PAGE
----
These syndromes, coming down with them in any other language just won’t do.
1. KEVINISMUSAt some point in the last couple of decades, parents in Germany started coming down with Kevinismus— a strange propensity to give their kids wholly un-German, American-sounding names like Justin, Mandy, Dennis, Cindy, and Kevin. Kids with these names tend to be less successful and have more behavior problems in school. Studies of the Kevinismus phenomenon attribute these effects to a combination of teachers’ prejudices toward the names, and the lower social status of parents who choose names like Kevin.
2. FÖHNKRANKHEITFöhn is the name for a specific wind that cools air as it draws up one side of a mountain, and then warms it as it compresses coming down the other side. These winds are believed to cause headaches and other feelings of illness. Many a 19th century German lady took to her fainting couch with a cold compress, suffering from Föhnkrankheit.
3. KREISLAUFZUSAMMENBRUCHKreislaufzusammenbruch, or “circulatory collapse,” sounds deathly serious, but it’s used quite commonly in Germany to mean something like “feeling woozy” or “I don’t think I can come into work today.”
4. HÖRSTURZHörsturz refers to a sudden loss of hearing, which in Germany is apparently frequently caused by stress. Strangely, while every German knows at least 5 people who have had a bout of Hörsturz, it is practically unheard of anywhere else.
5. FRÜHJAHRSMÜDIGKEITFrühjahrsmüdigkeit or “early year tiredness” can be translated as “spring fatigue.” Is it from the change in the weather? Changing sunlight patterns? Hormone imbalance? Allergies? As afflictions go, Frühjahrsmüdigkeit is much less fun than our “spring fever,” which is instead associated with increased vim, vigor, pep, and randiness.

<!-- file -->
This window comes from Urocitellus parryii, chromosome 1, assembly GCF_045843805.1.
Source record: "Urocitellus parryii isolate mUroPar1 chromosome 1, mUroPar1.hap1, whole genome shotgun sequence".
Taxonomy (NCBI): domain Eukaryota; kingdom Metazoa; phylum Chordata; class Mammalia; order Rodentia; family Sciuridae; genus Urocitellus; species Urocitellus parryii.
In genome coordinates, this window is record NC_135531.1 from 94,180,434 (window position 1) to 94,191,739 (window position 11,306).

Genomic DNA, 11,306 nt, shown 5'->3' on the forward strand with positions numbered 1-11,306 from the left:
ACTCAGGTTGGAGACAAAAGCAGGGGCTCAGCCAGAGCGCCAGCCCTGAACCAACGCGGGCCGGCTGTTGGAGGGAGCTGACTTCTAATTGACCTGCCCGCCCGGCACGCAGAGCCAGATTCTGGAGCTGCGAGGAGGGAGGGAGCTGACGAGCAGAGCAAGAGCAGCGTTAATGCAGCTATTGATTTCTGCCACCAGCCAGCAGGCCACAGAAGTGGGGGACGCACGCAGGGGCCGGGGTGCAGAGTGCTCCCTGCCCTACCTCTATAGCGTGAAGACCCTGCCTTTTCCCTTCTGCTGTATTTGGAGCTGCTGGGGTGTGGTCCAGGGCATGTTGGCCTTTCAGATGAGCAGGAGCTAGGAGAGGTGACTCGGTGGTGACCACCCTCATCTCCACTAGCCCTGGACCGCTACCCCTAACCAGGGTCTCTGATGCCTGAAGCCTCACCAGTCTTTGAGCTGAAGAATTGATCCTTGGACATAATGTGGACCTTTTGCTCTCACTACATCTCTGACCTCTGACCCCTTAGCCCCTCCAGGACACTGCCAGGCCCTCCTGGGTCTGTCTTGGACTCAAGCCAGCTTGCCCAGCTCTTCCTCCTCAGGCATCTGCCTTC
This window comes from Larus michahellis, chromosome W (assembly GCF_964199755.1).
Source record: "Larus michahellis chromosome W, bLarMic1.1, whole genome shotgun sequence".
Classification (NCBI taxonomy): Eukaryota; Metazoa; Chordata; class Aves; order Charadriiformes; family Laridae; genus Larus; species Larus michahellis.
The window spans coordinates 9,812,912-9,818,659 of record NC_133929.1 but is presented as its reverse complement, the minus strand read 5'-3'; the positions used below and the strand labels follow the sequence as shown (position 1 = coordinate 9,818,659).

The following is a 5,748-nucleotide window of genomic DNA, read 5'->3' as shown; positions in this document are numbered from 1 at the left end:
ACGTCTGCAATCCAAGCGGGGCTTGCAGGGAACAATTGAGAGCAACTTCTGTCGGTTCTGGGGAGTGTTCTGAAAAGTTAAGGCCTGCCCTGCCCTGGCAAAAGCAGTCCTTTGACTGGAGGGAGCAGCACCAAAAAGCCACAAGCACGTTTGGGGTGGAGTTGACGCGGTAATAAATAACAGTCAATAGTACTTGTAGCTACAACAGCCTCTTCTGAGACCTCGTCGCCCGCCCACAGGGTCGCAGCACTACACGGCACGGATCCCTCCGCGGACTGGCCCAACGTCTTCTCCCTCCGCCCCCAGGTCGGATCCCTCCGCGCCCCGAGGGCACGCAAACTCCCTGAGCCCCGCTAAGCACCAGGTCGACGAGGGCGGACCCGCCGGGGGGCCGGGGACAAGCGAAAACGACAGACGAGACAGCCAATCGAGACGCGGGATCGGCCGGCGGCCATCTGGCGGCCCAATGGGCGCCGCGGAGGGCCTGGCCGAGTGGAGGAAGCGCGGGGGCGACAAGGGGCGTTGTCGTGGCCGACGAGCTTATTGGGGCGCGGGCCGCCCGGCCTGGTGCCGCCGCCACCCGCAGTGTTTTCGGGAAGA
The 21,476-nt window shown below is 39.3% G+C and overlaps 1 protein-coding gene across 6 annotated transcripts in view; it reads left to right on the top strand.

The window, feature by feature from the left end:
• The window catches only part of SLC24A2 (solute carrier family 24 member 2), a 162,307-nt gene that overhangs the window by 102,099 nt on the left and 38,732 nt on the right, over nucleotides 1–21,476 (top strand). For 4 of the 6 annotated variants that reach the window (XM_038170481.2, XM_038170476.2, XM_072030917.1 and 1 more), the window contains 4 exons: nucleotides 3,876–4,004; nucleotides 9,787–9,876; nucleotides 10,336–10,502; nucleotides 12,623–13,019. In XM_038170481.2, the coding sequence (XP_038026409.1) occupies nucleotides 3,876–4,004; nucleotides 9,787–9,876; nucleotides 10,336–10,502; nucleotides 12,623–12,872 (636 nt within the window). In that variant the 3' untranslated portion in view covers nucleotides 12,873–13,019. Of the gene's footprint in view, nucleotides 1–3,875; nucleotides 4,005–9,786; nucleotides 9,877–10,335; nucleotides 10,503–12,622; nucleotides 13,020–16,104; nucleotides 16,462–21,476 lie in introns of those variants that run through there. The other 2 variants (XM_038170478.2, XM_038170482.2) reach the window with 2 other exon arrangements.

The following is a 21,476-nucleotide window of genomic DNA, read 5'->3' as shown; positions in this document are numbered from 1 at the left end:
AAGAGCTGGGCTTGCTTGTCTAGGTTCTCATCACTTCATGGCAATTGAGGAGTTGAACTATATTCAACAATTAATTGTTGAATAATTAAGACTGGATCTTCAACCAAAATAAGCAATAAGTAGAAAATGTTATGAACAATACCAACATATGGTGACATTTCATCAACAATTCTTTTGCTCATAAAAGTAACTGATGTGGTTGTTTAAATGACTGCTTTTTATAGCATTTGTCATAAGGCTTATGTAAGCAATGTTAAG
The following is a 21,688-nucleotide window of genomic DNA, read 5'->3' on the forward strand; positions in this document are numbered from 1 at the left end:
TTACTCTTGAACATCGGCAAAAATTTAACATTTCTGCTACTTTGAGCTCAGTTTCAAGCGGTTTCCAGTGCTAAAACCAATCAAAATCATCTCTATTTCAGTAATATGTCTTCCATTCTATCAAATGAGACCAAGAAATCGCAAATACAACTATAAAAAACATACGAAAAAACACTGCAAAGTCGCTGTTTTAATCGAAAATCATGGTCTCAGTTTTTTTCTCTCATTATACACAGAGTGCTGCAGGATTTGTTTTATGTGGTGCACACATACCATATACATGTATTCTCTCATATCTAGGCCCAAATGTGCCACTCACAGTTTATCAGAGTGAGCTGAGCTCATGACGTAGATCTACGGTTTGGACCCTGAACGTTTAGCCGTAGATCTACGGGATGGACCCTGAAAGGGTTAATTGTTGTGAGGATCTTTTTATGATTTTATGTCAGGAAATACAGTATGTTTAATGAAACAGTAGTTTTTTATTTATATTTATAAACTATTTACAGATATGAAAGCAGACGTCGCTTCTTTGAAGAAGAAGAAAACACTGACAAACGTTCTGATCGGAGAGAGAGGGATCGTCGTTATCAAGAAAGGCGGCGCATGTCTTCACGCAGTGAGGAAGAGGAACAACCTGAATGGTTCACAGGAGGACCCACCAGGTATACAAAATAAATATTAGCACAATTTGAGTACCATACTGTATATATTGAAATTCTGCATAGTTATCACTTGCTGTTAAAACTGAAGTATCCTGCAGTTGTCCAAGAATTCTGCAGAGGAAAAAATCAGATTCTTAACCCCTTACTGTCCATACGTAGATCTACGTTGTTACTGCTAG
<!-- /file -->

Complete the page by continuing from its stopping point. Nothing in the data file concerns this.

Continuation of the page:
6. FERNWEHFernweh is the opposite of homesickness. It is the longing for travel, or getting out there beyond the horizon, what you might call… awaysickness.
7. PUTZFIMMELPutzen means “to clean” and Fimmel is a mania or obsession. Putzfimmel is an obsession with cleaning. It is not unheard of outside of Germany, but elsewhere it is less culturally embedded and less fun to say.
8. WERTHERSFIEBERAn old-fashioned type of miserable lovesickness that was named “Werther’s fever” for the hero of Goethe’s The Sorrows of Young Werther. Poor young Werther suffers for the love of a peasant girl who is already married. Death is his only way out. A generation of sensitive young men brought made Werthersfieber quite fashionable in the late 18th century.
9. OSTALGIEOstalgie is nostalgia for the old way of life in East Germany (“ost” means East). If you miss your old Trabant and those weekly visits from the secret police, you may have Ostalgie.
10. ZEITKRANKHEITZeitkrankheit is “time sickness” or “illness of the times.” It’s a general term for whatever the damaging mindset or preoccupations of a certain era are.